Which Joe gave his name to ‘sloppy joes’? We look at five interesting sandwiches and their lexical origins.
A kind of machine-woven patterned carpet with a cut pile.
- ‘It has been making carpets, including Axminster, for nearly 100 years.’
- ‘But this time I'm really worried; I'm not going to get upset about the blood on the Axminster when the rain's still pouring down and the cat isn't back yet.’
- ‘Which kind of puts into perspective his spilling paint over the new Axminster carpet on his previous visit.’
- ‘And you know what curried egg does to a burgundy Axminster.’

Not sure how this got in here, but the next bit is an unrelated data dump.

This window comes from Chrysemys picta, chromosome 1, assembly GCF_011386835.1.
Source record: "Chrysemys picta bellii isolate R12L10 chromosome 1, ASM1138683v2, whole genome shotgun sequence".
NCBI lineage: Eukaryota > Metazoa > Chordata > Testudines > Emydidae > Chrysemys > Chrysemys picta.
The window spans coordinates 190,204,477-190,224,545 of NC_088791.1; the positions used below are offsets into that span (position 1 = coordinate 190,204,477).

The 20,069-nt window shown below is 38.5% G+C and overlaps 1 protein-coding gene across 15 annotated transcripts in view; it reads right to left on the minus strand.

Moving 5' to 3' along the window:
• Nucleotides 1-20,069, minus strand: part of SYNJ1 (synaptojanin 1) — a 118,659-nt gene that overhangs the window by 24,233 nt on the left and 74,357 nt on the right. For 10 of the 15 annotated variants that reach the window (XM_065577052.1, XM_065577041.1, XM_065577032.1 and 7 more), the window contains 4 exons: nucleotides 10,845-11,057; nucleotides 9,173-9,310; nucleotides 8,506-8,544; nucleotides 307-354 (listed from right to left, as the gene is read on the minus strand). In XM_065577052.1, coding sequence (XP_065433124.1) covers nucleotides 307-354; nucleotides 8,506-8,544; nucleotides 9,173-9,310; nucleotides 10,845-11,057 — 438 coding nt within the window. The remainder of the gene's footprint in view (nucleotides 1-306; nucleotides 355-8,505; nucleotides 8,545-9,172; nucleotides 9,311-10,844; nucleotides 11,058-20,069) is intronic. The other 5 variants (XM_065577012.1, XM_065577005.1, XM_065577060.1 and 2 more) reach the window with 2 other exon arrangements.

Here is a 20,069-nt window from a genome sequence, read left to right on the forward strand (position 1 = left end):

- ‘Never mind the threat of cholera and typhoid, Mrs Jones at number 47 has had to replace her Axminster!’
Early 19th century: named after the town of Axminster in southern England, noted since the 18th century for the production of carpets.
We take a look at several popular, though confusing, punctuation marks.
From Afghanistan to Zimbabwe, discover surprising and intriguing language facts from around the globe.
The definitions of ‘buddy’ and ‘bro’ in the OED have recently been revised. We explore their history and increase in popularity.